Currently deputy head at Reading School and a Methodist minister, I have also worked as a Prison Chaplain, Youth Worker, with young offenders and young people not in education, employment or training. In this report I look at the influence of leadership on student outcomes, and explore the notion of what effective education really is.
My research was inspired by my increasing concern for the knowledge base and varying views on the importance of RE. I studied The Commission on Religious Education (CORE) (2018) to review the recommendations made and to address any gaps in teaching at my setting. I knew through experience as a teacher, the many benefits that RE can have but as I reflected on the suggestions in The CORE, national and local events occurred which gave me a clear direction my research needed to take. We are in the midst of a global pandemic, COVID-19 and following a racist attack, we […]
This study seeks to ascertain whether, and to what extent, xenophobia exists in our student body. For the purposes of this study, xenophobia (and racism) is conflated with negative attitudes towards immigration (though of course these terms have idiosyncrasies). It also seeks to clarify whether the fractious relationship between Britain and immigration as expressed in the media’s narrative is echoed or at least perceived in the students’ mindset. Within the literature review also, clear examples and conclusions of systemic and institutional racism are said to exist in the education system. As such, this research sought to clarify whether such ideas […]
With the introduction of compulsory RSE and with a fragmented cultural climate on sexuality, why is it perhaps more important than ever to teach the full spectrum of Christian views on same sex relationships in the RE post primary classroom? This research includes three sections: The spectrum of Christian views on same sex relationships. The current cultural climate on LGBTQ issues. The role of RE within this wider debate. The report also includes a link to a video presentation (15 mins) which summaries the key findings.
The hypothesis of this case study is that a diverse , primary community school can provide a model for happy co-existence. It tries to identify more precisely some initial themes as to what makes diversity work and to provide a tentative route map for society at large. I was interested in this and also considered it pressing because in the last decade there have been increasing pressures on the idea of a harmonious, diverse Britain. In sharp contrast, from my own experience – having worked until recently in a very diverse school as teacher and headteacher for 21 years – […]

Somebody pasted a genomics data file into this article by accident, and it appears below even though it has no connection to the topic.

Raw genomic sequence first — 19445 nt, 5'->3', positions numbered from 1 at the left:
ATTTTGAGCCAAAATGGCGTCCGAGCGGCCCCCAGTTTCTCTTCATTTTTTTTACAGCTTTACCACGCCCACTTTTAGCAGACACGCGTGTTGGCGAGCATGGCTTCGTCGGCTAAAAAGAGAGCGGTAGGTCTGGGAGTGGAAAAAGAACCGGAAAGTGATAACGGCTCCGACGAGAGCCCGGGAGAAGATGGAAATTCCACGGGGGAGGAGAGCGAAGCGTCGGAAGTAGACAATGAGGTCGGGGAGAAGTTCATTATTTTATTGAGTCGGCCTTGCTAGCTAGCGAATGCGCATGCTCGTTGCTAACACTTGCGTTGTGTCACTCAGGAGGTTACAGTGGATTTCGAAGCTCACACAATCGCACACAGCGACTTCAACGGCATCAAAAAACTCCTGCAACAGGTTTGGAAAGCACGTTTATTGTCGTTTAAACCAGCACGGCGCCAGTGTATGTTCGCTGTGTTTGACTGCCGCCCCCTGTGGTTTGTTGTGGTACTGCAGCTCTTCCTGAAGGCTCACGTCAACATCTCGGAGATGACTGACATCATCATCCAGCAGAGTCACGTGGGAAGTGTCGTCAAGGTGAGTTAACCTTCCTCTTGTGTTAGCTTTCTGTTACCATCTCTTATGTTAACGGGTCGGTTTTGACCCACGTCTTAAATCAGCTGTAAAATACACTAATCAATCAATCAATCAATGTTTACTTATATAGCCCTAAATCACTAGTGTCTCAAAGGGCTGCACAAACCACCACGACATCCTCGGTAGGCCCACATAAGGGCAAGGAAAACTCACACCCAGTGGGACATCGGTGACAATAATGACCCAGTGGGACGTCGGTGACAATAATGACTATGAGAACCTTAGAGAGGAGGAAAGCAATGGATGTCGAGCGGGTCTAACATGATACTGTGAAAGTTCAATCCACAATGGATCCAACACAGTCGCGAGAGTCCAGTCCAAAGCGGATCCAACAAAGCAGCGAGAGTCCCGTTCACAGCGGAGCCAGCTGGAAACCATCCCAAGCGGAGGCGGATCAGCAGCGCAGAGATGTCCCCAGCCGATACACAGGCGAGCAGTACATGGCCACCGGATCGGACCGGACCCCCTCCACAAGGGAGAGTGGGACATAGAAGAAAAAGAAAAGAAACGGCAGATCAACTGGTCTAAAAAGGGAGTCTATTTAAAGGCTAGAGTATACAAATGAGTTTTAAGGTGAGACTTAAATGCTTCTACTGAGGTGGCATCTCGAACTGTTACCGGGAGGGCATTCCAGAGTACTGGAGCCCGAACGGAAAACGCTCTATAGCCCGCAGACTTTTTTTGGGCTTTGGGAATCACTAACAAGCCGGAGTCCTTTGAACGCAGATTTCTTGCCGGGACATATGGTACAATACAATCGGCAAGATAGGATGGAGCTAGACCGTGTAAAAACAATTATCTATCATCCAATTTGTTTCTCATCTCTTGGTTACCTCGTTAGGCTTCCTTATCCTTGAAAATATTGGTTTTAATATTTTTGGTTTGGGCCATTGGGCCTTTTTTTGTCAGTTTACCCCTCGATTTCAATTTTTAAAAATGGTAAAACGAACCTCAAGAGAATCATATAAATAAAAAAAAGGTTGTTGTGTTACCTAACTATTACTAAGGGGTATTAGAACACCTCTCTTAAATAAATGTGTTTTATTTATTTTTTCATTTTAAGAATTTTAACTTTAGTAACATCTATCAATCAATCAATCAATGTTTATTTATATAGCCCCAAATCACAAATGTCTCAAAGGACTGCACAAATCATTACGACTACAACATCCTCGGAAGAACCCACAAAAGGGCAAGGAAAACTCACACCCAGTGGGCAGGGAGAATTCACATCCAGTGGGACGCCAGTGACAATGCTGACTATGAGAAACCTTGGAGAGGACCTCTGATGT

In discussion with Headteachers I have explored the challenges faced in putting their values into practice. The circumstances, the difficulties and the questions arising. These findings are considered in the light of the Church of England’s Vision for Education.
Within our culture, three waves crash together upon our young people: a premature media self-awareness, peer-measurement, and self-promotion, external and internal higher expectations of themselves, and a huge need for healthy mental health to have the resilience to thrive, not just survive. These young people need those they can trust, whether it be a parent, a leader, a peer who has the confidence to help them, and the faith in them to transform lives to journey beyond culture’s dictates, towards self-efficacy. VIVA GO! is a powerful tool to raise a young person’s life chances through listening, relationship and supported encouragement. […]
Podcasts are becoming an increasingly popular medium of entertainment and method by which people access information. Could they be popular in education? During this project I researched how to create a podcast, what information would be most gleefully received for teachers and students from A-Level specifications, recorded and edited a podcast series focused on virtue ethics, and collected feedback on the series to make improvements in the future. All this with a view to looking at the efficacy of podcasts as an educational tool in the future.
In 2016 CCEA introduced a revised Religious Studies A Level specification. A change in specification, combined with a change in Board, meant increased planning to resource this new course. As the teacher responsible for delivering the Philosophy of Religion Unit of the Course, an element many students find academically challenging, I was keen to create simple resources for teaching difficult topics. This inspired me to apply for the Farmington scholarship with the aim of producing engaging and accessible resources for topics such as Life after Death, Religious Language, Religion and Morality and the Synoptic units of Study.
A headteacher has a fair amount of autonomy, in that almost everything comes down to your discretion. However, there is no shortage of input from a range of sources – official and unofficial – informing you what you must, should and could be doing. It is also hard to define the role of headteacher or the expectations on the headteacher; suffice to say that generally “no news is good news” – nothing is said if things are going well, but when things go wrong it is the headteacher’s fault. Being a school leader is a great job – I love […]